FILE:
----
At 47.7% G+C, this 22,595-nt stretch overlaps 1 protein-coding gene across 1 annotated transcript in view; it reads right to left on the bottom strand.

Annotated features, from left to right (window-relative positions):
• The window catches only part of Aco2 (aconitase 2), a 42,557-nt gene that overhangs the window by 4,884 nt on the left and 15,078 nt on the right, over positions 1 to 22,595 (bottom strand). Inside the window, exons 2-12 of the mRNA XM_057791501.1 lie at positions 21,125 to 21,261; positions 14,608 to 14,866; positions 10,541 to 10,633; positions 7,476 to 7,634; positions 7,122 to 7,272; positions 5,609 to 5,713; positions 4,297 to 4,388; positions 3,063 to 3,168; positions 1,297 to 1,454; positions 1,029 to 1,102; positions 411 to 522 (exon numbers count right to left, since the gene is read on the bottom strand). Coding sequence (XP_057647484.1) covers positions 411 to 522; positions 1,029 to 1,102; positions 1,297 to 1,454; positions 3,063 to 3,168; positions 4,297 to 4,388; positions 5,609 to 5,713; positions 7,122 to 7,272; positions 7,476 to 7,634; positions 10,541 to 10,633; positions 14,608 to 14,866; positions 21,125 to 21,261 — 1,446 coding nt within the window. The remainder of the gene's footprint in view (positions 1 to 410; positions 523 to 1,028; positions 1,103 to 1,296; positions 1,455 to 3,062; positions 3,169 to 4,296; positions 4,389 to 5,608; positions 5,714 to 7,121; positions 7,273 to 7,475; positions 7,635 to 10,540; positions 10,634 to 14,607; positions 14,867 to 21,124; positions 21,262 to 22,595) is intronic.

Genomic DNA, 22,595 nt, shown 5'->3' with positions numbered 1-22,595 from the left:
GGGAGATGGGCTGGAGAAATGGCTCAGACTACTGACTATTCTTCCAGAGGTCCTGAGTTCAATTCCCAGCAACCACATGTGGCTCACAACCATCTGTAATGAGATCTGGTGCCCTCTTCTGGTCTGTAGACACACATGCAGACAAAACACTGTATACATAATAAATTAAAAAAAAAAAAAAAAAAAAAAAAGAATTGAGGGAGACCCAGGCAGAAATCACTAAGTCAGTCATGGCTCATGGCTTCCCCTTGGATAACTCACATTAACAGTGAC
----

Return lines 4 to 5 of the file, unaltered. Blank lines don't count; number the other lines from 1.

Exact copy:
Genomic DNA, 22,595 nt, shown 5'->3' with positions numbered 1-22,595 from the left:
GGGAGATGGGCTGGAGAAATGGCTCAGACTACTGACTATTCTTCCAGAGGTCCTGAGTTCAATTCCCAGCAACCACATGTGGCTCACAACCATCTGTAATGAGATCTGGTGCCCTCTTCTGGTCTGTAGACACACATGCAGACAAAACACTGTATACATAATAAATTAAAAAAAAAAAAAAAAAAAAAAAAGAATTGAGGGAGACCCAGGCAGAAATCACTAAGTCAGTCATGGCTCATGGCTTCCCCTTGGATAACTCACATTAACAGTGAC